"Who shall we start with?" Maddy asked brightly. "Anthony, what about you?" Already she was fascinated by him.

He looked up at her and she thought he might refuse to read his work. She decided she wouldn't make a big deal of it. Then he spoke.

"The buckle shaped like a ship on the belt my father beat me with," he said. "That's what I'd start with."

He spoke slowly, rhythmically. Like a poet, making every word count. She was moved almost to tears.

"Anthony, that's a stunning piece of writing."

He became her star student. He brought her scraps of verse and ideas for stories. Most of his writing was sentimental and childish, but there were pieces so powerful that they took her breath away.

On the third week he asked about her favourite book.

"Catcher in the Rye" she said immediately."You should try it. Really, it's only short. You could manage it. Come back with me now and you can borrow it." She was swept away by the idea that he would love the book too.

He waited while she packed away her papers and tucked her glasses in their case and they walked slowly through the fallen leaves.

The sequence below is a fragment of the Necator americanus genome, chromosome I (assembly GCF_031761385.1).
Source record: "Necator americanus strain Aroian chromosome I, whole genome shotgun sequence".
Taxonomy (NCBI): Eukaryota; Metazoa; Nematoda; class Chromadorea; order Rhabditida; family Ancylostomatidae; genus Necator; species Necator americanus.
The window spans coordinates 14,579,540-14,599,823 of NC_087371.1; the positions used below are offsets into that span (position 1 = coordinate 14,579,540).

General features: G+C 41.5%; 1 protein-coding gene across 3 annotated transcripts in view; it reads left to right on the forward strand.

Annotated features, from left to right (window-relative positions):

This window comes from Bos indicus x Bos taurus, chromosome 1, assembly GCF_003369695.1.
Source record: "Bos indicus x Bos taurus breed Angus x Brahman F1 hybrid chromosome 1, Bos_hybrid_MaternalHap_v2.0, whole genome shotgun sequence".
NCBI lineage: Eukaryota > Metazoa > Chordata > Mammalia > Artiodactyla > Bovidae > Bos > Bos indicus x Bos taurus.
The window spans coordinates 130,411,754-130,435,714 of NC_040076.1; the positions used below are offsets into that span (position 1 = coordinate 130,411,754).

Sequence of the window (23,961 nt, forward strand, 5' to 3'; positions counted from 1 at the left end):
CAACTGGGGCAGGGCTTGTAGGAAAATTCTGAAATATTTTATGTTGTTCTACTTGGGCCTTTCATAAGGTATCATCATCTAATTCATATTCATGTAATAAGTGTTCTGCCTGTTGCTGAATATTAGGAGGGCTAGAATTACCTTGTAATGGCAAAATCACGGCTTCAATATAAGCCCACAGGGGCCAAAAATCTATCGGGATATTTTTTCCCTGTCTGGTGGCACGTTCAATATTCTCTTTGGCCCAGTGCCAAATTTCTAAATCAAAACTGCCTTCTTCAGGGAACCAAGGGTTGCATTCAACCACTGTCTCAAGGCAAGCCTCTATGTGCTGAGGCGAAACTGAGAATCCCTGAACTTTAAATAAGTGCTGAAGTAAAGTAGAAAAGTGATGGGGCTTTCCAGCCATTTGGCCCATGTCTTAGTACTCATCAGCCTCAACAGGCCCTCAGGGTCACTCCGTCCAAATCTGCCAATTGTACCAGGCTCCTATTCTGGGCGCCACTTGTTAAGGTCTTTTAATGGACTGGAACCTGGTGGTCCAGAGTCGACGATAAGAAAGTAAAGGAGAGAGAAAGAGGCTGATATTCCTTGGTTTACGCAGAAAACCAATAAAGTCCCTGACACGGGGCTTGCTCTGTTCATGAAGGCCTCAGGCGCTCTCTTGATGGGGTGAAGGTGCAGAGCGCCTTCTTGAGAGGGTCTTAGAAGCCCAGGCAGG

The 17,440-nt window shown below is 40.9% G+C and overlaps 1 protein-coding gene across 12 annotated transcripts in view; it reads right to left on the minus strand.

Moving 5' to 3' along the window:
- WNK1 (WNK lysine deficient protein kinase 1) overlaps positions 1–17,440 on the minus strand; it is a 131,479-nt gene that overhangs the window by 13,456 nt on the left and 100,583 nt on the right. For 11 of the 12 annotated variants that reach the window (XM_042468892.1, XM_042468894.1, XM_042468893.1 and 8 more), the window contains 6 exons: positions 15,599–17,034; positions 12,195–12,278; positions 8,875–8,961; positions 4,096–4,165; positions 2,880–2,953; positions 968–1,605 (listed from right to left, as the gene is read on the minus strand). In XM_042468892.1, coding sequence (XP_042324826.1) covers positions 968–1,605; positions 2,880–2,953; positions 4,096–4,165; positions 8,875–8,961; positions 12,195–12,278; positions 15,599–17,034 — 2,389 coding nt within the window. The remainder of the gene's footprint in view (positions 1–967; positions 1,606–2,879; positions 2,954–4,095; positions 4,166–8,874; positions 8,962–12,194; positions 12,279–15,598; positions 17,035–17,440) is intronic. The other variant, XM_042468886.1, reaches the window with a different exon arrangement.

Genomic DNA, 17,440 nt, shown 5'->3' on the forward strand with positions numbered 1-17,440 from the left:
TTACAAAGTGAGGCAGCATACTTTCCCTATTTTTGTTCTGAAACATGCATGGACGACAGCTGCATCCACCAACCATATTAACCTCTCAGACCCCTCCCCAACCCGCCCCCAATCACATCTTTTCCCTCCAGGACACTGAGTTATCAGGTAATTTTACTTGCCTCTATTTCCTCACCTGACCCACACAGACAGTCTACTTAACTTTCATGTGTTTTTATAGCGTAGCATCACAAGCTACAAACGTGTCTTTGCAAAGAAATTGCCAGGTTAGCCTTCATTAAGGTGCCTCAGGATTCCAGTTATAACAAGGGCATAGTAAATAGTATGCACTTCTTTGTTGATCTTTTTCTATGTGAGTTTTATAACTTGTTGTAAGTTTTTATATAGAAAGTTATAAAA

"What's it like in the hostel?" she asked.

"Not so bad." He was standing under a light and she caught a quick, bleak smile. "I'm hoping to get a place of my own soon."

She didn't ask why he was living there. She felt it would be bad manners to pry.

In the flat, she poured him a glass of Rioja, because that was what she would have done with any of her friends. He sat opposite her, sipping the wine as if it was medicine. He told her his father was dead now. "Cancer, poor bastard, but he went out fighting as always." Then he left, with the book in his pocket. From her window on the first floor, she watched him go. He stopped once to look back.

Her friends were horrified by her folly in letting him know where she lived.